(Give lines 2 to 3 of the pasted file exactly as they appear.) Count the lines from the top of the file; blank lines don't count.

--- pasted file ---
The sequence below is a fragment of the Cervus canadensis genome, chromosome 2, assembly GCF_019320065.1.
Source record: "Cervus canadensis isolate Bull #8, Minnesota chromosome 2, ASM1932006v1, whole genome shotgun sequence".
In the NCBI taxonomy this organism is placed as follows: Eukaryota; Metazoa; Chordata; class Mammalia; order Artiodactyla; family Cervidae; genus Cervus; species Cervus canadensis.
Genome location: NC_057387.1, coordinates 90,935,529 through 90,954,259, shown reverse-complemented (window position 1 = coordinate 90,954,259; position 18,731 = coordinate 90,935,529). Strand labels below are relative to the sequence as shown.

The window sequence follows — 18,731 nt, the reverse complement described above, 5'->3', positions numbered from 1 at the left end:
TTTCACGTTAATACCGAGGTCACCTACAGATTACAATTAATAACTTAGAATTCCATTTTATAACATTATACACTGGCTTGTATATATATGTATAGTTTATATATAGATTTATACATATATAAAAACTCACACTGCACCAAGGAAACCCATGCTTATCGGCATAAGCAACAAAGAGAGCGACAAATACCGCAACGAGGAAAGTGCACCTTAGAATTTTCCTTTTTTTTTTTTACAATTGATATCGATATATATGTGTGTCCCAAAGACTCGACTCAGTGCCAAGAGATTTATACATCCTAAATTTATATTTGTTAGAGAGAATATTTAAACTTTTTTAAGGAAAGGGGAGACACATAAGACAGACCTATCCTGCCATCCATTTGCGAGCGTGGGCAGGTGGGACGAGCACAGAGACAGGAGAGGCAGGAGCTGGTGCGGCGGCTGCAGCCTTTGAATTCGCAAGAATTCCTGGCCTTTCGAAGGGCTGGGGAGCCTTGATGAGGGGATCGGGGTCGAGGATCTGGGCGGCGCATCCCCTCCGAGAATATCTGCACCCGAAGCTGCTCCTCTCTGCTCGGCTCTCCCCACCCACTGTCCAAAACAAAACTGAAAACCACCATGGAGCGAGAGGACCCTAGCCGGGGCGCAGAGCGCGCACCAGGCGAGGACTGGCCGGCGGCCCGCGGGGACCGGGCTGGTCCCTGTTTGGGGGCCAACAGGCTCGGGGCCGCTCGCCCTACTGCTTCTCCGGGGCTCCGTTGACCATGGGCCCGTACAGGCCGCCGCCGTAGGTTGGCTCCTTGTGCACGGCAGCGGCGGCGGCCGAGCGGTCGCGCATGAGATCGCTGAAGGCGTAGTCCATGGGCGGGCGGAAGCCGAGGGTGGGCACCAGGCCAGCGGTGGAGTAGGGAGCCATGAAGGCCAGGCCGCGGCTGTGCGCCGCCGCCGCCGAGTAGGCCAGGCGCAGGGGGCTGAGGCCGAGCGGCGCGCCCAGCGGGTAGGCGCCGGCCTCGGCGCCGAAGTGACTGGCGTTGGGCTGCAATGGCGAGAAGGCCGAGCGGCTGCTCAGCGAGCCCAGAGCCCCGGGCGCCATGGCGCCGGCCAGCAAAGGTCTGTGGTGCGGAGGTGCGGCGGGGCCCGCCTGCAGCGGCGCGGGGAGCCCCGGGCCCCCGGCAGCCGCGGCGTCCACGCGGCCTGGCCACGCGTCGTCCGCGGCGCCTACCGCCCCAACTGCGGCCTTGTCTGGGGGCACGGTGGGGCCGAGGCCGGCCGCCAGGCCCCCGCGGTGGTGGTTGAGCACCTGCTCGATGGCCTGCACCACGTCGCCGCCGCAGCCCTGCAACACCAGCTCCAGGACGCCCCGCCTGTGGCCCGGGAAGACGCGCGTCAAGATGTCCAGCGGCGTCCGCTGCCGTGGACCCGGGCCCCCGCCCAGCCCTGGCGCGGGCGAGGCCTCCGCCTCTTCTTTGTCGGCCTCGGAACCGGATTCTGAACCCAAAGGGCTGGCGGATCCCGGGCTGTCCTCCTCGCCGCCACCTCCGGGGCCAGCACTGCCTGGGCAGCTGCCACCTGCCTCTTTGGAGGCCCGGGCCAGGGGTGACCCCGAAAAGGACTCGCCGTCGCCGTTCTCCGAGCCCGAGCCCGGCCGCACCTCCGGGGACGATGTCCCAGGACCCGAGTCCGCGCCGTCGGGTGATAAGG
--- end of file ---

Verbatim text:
Source record: "Cervus canadensis isolate Bull #8, Minnesota chromosome 2, ASM1932006v1, whole genome shotgun sequence".
In the NCBI taxonomy this organism is placed as follows: Eukaryota; Metazoa; Chordata; class Mammalia; order Artiodactyla; family Cervidae; genus Cervus; species Cervus canadensis.